? Seizure of evidence in plain view, elements of which are (a) prior valid intrusion based on valid warrantless arrest in which police are legally present in pursuit of official duties, (b) evidence inadvertedly discovered by police who had the right to be there, (c) evidence immediately apparent, and (d) plain view justified mere seizure of evidence without further search (People v. Evaristo: objects whose possession are prohibited by law inadvertedly found in plain view are subject to seizure even without a warrant) ? Search of moving vehicle ? Warrantless search incidental to lawful arrest recognized under section 12, Rule 126 of Rules of Court and by prevailing jurisprudence where the test of incidental search (not excluded by exclusionary rule) is that item to be searched must be within arrestees custody or area of immediate control and search contemporaneous with arrest. Petitioner would nonetheless insist on the illegality of his arrest by arguing that the policemen who actually arrested him were not at the scene of the hit and run. The court begs to disagree. It is a reality that curbing lawlessness gains more success when law enforcers function in collaboration with private citizens. Furthermore, in accordance with settled jurisprudence, any objection, defect or irregularity attending an arrest must be made before the accused enters his plea. 2. LICENSE TO CARRY: WON the petitioner is authorized, under a Mission Order and Memorandum Receipt, to carry the subject firearms No. In crimes involving illegal possession of firearm, two requisites must be established, viz.: (1) the existence of the subject firearm and, (2) the fact that the accused who owned or possessed the firearm does not have the corresponding license or permit to possess. The first element is beyond dispute as the subject firearms and ammunitions were seized from petitioners possession via a valid warrantless search, identified and offered in evidence during trial. As to the second element, the same was convincingly proven by the prosecution. Indeed, petitioners purported Mission Order and Memorandum Receipt are inferior in the face of the more formidable evidence for the prosecution as our meticulous review of the records reveals that the Mission Order and Memorandum Receipt were mere afterthoughts contrived and issued under suspicious circumstances. On this score, we lift from respondent courts incisive observation. Furthermore, the Memorandum Receipt is also unsupported by a certification as required by the March 5, 1988 Memorandum of the Secretary of Defense. Petitioner is not in the Plantilla of Non-Uniform personnel or in list of Civilian Agents of Employees of the PNP, which would justify issuance of mission order (as stated in PD 1866). Lastly, the M-16 and any short firearms higher than 0.38 caliber cannot be licensed to a civilian. 3. PENALTY: WON penalty for simple illegal possession constitutes excessive and cruel punishment proscribed by the 1987 Constitution Anent his third defense, petitioner faults respondent court in applying P.D. 1866 in a democratic ambience (sic) and a non-subversive context and adds that respondent court should have applied instead the previous laws on illegal possession of firearms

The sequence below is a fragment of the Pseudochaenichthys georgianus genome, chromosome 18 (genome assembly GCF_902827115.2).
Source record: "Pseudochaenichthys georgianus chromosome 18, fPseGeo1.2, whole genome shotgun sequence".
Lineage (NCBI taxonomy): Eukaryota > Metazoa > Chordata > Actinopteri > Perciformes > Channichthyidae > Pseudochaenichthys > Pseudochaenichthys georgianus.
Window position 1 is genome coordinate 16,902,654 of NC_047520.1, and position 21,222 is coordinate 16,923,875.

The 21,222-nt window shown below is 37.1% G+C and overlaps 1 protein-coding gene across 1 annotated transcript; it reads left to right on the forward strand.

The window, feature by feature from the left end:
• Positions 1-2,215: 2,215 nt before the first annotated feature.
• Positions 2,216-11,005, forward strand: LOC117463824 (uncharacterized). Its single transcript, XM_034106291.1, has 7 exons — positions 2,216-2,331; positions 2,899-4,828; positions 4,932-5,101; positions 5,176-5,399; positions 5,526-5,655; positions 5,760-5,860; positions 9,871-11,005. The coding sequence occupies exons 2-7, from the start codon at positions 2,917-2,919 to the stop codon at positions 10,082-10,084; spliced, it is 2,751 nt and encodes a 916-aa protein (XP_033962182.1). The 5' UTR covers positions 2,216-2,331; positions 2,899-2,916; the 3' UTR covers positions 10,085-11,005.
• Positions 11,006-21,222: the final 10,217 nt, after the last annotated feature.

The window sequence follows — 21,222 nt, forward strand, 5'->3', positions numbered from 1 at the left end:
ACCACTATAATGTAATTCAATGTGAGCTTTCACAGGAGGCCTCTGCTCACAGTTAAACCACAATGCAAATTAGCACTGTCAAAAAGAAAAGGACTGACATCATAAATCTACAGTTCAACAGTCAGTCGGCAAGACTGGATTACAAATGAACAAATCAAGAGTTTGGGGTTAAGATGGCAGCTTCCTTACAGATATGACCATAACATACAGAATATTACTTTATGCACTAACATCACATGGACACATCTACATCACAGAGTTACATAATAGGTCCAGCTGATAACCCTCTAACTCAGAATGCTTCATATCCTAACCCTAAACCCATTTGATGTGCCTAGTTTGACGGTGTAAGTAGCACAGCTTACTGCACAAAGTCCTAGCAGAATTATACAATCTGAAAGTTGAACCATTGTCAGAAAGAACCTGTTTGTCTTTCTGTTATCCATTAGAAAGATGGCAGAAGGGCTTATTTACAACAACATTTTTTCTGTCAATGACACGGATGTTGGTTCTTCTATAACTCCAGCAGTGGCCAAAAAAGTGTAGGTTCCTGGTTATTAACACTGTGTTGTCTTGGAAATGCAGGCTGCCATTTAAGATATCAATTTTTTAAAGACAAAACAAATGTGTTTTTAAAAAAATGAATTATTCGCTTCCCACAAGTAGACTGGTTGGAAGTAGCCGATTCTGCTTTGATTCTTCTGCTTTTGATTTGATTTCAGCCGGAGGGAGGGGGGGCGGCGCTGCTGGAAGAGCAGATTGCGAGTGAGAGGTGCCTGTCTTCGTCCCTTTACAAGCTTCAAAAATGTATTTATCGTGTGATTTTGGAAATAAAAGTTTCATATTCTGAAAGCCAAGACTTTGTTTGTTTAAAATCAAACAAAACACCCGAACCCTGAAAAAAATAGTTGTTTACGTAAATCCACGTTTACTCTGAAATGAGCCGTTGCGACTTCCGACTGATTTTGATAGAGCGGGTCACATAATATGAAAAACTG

since the reason for the penalty imposed under P.D. 1866 no longer exists. He stresses that the penalty of 17 years and 4 months to 21 years for simple illegal possession of firearm is cruel and excessive in contravention of the Constitution. The contentions do not merit serious consideration. The trial court and the respondent court are bound to apply the governing law at the time of appellants commission of the offense for it is a rule that laws are repealed only by subsequent ones. Indeed, it is the duty of judicial officers to respect and apply the law as it stands. And until its repeal, respondent court can not be faulted for applying P.D. 1866 which abrogated the previous statutes adverted to by petitioner. Equally lacking in merit is appellants allegation that the penalty for simple illegal possession is unconstitutional. The penalty for simple possession of firearm, it should be stressed, ranges from reclusion temporal maximum to reclusion perpetua contrary to appellants erroneous averment. The severity of a penalty does not ipso facto make the same cruel and excessive. Moreover, every law has in its favor the presumption of constitutionality. The burden of proving the invalidity of the statute in question lies with the appellant which burden, we note, was not convincingly discharged. To justify nullification of the law, there must be a clear and unequivocal breach of the Constitution, not a doubtful and argumentative implication, as in this case. In fact, the constitutionality of P.D. 1866 has been upheld twice by this Court. Just recently, the Court declared that the pertinent laws on illegal possession of firearms [are not] contrary to any provision of the Constitution Appellants grievances on the wisdom of the prescribed penalty should not be addressed to us. Courts are not concerned with the wisdom, efficacy or morality of laws. That question falls exclusively within the province of Congress which enacts them and the Chief Executive who approves or vetoes them. The only function of the courts, we reiterate, is to interpret and apply the laws Held: WHEREFORE, premises considered, the decision of the CA sustaining petitioners conviction by the lower court of the crime of simple illegal possession of firearms & ammunitions is AFFIRMED EXCEPT that petitioners indeterminate penalty is MODIFIED to 10 yrs & 1 day, as min. to 18 yrs, 8 months & 1 day, as maximum.